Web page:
Feeling much more inspired to work, I decided I should blog about it here. (It is yet another area in which I’ve lacked ambition over the last couple months.) I decided that I should research the history of that phase as part of this post. To my surprise I learned that I’ve been using it wrong all these years. You can’t pull yourself up by your bootstraps; it’s impossible. The phrase actually means to do something absurd.

So, maybe “Pull yourself up by your bootstraps” isn’t the colloquial phrase my dad would have used. I’m sure he will have another phrase that could work. There always seemed to be an endless supply. Perhaps I should give him a call and see what best describes this situation.

Empty Nested & Pet-less

Thursday, September 10th, 2020
The one and only, Gonzo the Gecko

For the past four years I have been living a semi-empty nester life. As my daughter, Sam, was away at college, it was just my husband and I at home for most of the year. With her senior year ending this spring, I knew that she would find a job, get her own place, and we’d be full-time empty nesters.

The good news is that even with the craziness of 2020, my daughter did get a job. She also got an apartment. Thus, we now are empty nesters, and while there’s a twinge of sadness for that part of my parenting life to end, it was expected.

What wasn’t expected was my sadness at becoming pet-less at the same time. Ever since my son went to college six years ago, I have been the keeper and caretaker of his New Caledonian gecko, Gonzo. He had a spot in my office. Then when we moved to Arkansas, he made the roadtrip (successfully sneaking him into hotels every night). Post-travel he’s had a spot in our living room.

Although he doesn’t really interact with people, I talked to him during the day. (No, I am not crazy.) Every morning, I would turn on his light and look to see where he was inside the tank. Some nights we would take him out and let him sit on one of our shoulders, which he seemed to like. When I went to bed, I turned his tank light off and said good night. He was this other presence in our home.

The plan always had been for Sam to take him once she got her own place. Because of my son’s job, it wasn’t an option to have Gonzo. As my husband and I will be spending time in different locations, trying to determine where our next home will be, it would be best for the gecko to have a permanent spot.

Thus, when my daughter left Arkansas in late July, heading to her new place in Phoenix, Gonzo was placed in the passenger seat to begin the journey as well. Re-entering our condo it felt odd. In the following days I had to stop myself from saying hi to Gonzo when I got up or checking on him during the day.

As I reflected, I haven’t been pet-less for more than a month or so. Ever. My parents always had dogs and cats when I was little. I got my first kitten when I was five, and since then I’ve had an assortment of cats, dogs, chickens, lizards, hamsters, and guinea pigs in my life. Now, I have a husband and two plants.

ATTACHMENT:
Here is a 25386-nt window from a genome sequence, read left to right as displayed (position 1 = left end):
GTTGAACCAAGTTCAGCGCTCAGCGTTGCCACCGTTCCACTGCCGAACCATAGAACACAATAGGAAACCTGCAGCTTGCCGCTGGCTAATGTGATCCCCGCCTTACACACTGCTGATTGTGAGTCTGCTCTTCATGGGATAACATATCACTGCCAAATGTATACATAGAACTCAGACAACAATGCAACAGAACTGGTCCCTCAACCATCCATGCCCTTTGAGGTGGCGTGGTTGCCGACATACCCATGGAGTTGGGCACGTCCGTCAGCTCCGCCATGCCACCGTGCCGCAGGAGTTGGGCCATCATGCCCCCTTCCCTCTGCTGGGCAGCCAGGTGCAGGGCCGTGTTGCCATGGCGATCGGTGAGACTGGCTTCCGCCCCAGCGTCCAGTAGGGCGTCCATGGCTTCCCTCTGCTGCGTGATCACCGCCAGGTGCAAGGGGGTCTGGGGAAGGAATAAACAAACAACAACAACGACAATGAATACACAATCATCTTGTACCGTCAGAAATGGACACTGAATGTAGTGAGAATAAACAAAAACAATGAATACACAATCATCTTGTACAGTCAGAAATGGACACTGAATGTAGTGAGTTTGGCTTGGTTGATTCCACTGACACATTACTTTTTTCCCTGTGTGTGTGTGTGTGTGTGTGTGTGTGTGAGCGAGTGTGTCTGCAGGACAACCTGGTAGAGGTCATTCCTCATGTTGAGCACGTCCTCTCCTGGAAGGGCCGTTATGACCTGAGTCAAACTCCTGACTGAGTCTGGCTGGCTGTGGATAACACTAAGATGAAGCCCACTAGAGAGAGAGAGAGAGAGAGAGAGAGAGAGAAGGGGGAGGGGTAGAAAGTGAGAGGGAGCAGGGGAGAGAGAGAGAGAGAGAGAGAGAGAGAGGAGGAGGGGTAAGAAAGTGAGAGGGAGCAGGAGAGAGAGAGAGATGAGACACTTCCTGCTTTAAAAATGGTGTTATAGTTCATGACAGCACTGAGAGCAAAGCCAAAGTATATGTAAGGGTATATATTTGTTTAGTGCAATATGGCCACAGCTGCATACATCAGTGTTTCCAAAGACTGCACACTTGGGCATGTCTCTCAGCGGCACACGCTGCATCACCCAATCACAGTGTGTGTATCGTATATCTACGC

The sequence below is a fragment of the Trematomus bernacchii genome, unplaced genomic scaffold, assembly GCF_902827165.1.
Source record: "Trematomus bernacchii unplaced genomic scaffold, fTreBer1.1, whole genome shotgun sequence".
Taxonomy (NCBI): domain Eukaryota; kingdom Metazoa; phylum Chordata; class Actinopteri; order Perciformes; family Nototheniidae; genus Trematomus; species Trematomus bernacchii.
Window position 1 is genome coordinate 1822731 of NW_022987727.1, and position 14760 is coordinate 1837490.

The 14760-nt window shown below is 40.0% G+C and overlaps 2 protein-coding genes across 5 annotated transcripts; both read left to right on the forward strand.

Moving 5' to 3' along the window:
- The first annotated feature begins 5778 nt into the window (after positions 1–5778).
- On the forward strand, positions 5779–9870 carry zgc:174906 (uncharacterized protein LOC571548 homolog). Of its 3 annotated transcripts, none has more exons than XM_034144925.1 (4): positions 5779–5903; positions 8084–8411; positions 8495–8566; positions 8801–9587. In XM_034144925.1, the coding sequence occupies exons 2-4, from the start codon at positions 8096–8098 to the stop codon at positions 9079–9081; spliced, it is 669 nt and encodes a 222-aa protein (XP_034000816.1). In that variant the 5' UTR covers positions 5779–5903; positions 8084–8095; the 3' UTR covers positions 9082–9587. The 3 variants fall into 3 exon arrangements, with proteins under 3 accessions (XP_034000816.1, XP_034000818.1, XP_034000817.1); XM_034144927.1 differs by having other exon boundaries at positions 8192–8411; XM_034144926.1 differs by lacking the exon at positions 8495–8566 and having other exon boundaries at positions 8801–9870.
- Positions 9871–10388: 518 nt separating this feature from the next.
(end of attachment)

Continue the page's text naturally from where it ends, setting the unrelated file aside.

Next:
It’s now been six weeks since Gonzo headed to his new home. Like many things, my sadness has faded. Although I am looking forward to the future in which my husband and I choose a new location (or two). Once we are more settled, I am pretty sure there will be a dog there also. Then, once again I’ll be able to nurture a creature!

Monday Nights Are for Us

Tuesday, August 25th, 2020

As our marriage was a second for both my husband and me, we didn’t start our relationship with just the two of us. Rather, it began with four children and a couple animals. Thus, a good amount of our time from the very beginning was spent with the usual family activities- sports, school, adventures, and more.

However, no matter the age of your children or the newness of your relationship, it’s important to have time for just the two of you. Without meaning to do so I created a tradition that gave us that one-on-one time in our home every week. Twelve years later that continues today as empty nesters. That tradition is Tapas Monday.

My husband played a small role in the creation of this tradition. In the fall of 2008, he had a weekly Monday call at 4:00 pm PT added to his work schedule. Living in New Hampshire, that meant he would be on the call until at least 8:00. With middle school-aged children, that was way too late for our regular family dinner. So, I hatched a plan.

The kids would have dinner at normal time, around 6:00, and then around 8:30, my husband and I would have dinner. Not one to settle for simple, I decided to make this late meal more than just a reheated version of the kids’ dinner. Rather every week while he was on the call, I would create a menu of tapas dishes and chill a bottle of sparkling wine.

With a format for the meal planned, I added other elements to the meal. It was always served by candlelight. Children were not allowed. In the earliest years, there were pauses in the meal to tuck children into bed. As the years progressed, a teen might pop his or her head into the dining room, arriving home after a sports practice. The majority of the meal was just the two of us, eating and talking about random subjects.